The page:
Tag: American history

Jennifer Horn is a former state chair of the NH GOP, and current co-chair of the NH Log Cabin Republicans. She was kicked out of last week’s state convention in part because her fellow Republicans did not want to debate her proposal to change the state party platform over the issue of marriage equality.  She joins us on the BTBW podcast to make her case and to defend Gov. Chris Sununu’s decision to sign a bill banning “transgender discrimination” in the Granite State.

Speaking of marriage, we also talk Royal Wedding….

This is a special announcement on behalf of our friends at Wondery podcast network.

Introducing their new “American History Tellers” podcast:

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Just a heads up about a long-running project I came across: http://bandofbrotherswherearetheynow.blogspot.com/ Ross Owen of the Ross Owen Show acts as producer. Haven’t heard of Ross Owen? Neither had I. He has an interview show that features mostly actors, and I should mention he’s Welsh so you’re not surprised by his accent. Ross is also […]

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ACF Middlebrow#5 The Great American Christmas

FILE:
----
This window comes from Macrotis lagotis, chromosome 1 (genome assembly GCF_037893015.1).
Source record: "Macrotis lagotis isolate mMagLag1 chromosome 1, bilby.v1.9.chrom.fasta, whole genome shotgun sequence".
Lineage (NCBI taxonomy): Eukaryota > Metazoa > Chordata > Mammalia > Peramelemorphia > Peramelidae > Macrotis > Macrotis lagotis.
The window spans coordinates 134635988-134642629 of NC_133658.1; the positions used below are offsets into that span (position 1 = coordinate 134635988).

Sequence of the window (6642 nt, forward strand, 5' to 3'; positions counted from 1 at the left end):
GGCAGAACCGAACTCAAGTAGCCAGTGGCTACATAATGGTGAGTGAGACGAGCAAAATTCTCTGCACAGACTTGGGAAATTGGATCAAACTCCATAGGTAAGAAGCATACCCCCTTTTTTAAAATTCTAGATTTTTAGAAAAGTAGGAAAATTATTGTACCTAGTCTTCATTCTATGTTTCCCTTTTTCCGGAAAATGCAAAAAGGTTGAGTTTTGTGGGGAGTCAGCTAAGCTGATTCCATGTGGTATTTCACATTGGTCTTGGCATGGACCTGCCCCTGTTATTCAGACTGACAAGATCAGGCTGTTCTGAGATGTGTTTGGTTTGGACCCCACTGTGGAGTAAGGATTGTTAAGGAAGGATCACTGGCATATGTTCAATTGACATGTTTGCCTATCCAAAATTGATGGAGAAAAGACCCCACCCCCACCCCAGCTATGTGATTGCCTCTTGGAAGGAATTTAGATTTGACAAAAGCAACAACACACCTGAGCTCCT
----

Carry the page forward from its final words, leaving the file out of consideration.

It’s almost Christmas and here at the American Cinema Foundation, we have a surprise-podcast, part of the series on middlebrow. We’re talking about how American Christmas came to be. My friend — and fellow Ricochet member — Eric Cook has the story for you, I’m just along for the ride. He goes from the Dutch in New Amsterdam to the family bounty Christmas of the ’50s, from New England to Pennsylvania and to the South, and back to Europe, ancient, medieval, and modern to pick up all the strands needed to weave together to make for a Merry Christmas. Listen, comment, and please share!

In this special “Holiday Formerly Known As Columbus Day” edition of the podcast, Michael Graham explains why, yes, the progressives are absolutely right to use “Indigenous People’s Day” to remember the horrors of slavery and oppression. In fact, they have no idea just how right they are.

Also, historian J. Mark Powell of “Holy Cow History” notes some significant dates from history this week, including a key moment for fans of “nattering nabobs of negativism.” And the story of “The Jewish Cowboy” who became a movie legend.